• Lee Kronick
      January 2, 2016 at 02:45

      OK Eddie, you’ve got another conflicted Progressive here. A few months ago, I had the privilege of going to a Green Party “get together” to see Jill Stein, live and in person She is the “real deal.” But, Third Parties get short shrift by today’s Democratic-Republican duopoly. I’m really in a quandary as to what to do. Frustrating isn’t it? Do you think Ray McGovern can give us a hint?

  8. Bart
    January 1, 2016 at 14:32

    I’m betting Bernie is cool with Obama’s sanctions rattling over Iran testing missiles.

  9. Joe Tedesky
    January 1, 2016 at 12:41

    After watching Obama beat Hillary, and then installing a WH Cabinet of Clinton people, I think all presidential candidates should be required to tell us voters who will serve in their cabinets if they won.

  10. January 1, 2016 at 00:57

    So true, dear Izzy Stone:
    “Every government is run by liars
    and nothing they say should be believed.”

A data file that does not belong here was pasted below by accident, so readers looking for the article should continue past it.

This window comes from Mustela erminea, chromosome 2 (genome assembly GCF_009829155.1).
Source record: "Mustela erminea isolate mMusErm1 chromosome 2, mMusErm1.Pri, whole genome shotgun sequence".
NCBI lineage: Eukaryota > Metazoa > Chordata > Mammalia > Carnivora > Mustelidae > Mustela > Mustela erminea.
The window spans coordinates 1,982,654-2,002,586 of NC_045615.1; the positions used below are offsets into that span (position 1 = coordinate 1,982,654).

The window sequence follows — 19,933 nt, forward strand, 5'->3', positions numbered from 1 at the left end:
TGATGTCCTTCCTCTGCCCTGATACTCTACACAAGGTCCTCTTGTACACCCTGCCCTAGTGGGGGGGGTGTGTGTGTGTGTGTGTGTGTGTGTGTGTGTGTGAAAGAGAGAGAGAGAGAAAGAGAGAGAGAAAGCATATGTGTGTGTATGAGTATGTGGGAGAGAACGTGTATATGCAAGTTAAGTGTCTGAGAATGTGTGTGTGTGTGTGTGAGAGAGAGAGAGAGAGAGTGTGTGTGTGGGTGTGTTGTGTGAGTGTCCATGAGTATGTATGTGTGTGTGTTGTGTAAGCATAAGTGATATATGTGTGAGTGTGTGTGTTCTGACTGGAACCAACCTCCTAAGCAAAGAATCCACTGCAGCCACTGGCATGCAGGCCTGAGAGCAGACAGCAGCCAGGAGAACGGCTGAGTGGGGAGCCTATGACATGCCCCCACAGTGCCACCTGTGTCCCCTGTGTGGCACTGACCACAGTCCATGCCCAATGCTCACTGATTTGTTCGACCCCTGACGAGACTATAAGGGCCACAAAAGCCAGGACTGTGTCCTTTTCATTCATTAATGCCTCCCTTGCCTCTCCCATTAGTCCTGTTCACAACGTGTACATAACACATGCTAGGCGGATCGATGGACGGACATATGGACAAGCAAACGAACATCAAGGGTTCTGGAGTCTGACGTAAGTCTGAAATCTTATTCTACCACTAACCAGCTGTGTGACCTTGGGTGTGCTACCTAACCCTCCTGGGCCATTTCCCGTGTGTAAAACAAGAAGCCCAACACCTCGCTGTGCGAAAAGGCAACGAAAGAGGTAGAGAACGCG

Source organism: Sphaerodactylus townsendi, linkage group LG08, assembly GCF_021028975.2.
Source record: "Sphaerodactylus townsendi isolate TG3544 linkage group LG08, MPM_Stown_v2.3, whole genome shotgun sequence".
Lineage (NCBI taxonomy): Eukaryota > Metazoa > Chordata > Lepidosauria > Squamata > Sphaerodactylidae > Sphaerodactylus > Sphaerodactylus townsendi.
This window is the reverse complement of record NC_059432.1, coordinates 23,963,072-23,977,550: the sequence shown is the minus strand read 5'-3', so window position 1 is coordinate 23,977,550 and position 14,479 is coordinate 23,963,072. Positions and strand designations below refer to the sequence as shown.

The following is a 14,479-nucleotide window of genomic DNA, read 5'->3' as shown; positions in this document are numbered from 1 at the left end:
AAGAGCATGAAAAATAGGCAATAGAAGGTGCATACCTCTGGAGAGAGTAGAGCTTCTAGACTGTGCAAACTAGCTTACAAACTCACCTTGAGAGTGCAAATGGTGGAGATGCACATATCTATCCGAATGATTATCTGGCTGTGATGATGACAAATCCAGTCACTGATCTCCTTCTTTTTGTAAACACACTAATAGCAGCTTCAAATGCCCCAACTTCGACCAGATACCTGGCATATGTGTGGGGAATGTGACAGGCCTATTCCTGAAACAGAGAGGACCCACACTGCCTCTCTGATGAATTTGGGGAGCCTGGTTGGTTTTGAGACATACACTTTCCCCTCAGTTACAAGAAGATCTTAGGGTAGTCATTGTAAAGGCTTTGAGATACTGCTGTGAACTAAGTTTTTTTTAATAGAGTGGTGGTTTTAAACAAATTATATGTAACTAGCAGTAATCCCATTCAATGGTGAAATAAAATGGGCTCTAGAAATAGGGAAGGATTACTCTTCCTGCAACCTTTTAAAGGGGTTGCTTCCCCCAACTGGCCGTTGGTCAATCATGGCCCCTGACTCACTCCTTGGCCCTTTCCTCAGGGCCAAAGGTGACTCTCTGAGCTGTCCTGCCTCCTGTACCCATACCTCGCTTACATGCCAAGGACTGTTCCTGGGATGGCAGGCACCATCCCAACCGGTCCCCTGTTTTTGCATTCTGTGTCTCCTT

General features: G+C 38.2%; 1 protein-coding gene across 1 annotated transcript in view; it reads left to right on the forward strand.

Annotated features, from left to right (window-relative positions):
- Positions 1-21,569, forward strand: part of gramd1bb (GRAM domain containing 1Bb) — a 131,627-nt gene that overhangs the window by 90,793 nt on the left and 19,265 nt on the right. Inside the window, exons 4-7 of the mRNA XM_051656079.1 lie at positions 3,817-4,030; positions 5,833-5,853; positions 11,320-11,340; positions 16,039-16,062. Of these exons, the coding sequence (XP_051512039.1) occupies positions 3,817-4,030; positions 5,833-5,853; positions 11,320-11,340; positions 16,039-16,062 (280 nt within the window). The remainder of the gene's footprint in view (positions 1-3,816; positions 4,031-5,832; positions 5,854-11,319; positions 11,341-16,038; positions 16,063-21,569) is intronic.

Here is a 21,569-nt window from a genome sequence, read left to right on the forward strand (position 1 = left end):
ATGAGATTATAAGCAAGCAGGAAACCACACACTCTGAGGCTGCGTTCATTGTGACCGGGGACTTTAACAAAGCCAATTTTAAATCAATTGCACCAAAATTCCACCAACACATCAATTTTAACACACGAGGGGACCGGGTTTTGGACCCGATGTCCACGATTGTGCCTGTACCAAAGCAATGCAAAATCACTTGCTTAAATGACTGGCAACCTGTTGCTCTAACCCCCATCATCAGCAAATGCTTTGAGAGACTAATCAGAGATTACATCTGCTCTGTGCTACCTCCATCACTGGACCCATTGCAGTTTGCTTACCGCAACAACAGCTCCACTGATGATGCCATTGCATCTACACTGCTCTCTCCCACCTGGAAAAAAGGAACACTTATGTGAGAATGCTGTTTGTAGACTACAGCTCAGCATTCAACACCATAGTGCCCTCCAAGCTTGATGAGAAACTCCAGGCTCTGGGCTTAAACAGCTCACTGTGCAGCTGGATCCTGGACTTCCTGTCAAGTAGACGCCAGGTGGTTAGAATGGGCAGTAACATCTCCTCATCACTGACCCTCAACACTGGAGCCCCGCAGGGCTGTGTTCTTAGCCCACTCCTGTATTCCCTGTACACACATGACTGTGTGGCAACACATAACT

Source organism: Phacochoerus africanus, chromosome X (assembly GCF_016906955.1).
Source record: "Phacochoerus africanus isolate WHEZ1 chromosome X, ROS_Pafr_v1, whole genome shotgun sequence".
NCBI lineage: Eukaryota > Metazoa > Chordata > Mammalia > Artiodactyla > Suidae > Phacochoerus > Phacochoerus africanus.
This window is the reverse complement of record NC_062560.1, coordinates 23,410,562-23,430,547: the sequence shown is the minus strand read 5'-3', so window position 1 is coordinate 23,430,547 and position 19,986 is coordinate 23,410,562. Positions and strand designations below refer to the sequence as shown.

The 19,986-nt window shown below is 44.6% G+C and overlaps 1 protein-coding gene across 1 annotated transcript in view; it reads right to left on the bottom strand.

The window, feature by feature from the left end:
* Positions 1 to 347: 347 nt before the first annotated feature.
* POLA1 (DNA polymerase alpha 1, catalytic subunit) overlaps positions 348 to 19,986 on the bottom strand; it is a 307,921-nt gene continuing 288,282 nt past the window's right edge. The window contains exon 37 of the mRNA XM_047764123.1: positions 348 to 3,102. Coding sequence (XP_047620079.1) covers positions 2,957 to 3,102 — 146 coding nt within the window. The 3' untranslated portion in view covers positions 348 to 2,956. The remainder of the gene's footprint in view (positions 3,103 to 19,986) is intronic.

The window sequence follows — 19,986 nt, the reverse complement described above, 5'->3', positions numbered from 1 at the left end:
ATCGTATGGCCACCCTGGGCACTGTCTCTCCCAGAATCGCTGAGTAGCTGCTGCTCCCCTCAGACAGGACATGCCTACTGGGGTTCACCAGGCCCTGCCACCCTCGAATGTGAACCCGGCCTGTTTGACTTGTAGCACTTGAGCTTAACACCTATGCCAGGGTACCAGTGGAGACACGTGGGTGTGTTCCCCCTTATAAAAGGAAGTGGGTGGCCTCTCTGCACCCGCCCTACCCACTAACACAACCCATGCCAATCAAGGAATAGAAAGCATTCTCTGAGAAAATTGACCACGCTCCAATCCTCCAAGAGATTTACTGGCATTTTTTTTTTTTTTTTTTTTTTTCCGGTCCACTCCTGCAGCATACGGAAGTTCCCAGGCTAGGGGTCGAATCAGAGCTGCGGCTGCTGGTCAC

Take but the U. S. in the last 50 years –
    wopper after wopper without pause,
    without shame, without being brought
    to account – and not just words,
    but nasty deeds as well and the blowback
    from myriad acts of hubris and ignorance.
    Truly we’ve become the new Grand Guignol.

    * * *

    © Gregory Driscoll 2015 at

  11. Joe Deems
    January 1, 2016 at 00:04

    “And yet, even as the Republicans ape Hitler and Mussolini, Hillary Clinton tries to position herself to their right.”

    As an independent this so far over the top one wonders whether the author knows reality at all. My gosh, Obama has used drones with abandon and the results of collateral damage have been well reported. Why doesn’t the author call Obama Hitler-like? Double standards are norm in so much writing today- left and right. That is why the country needs not only more political parties but more points of view in major publications which we do not have today.

    • Ash
      January 1, 2016 at 18:09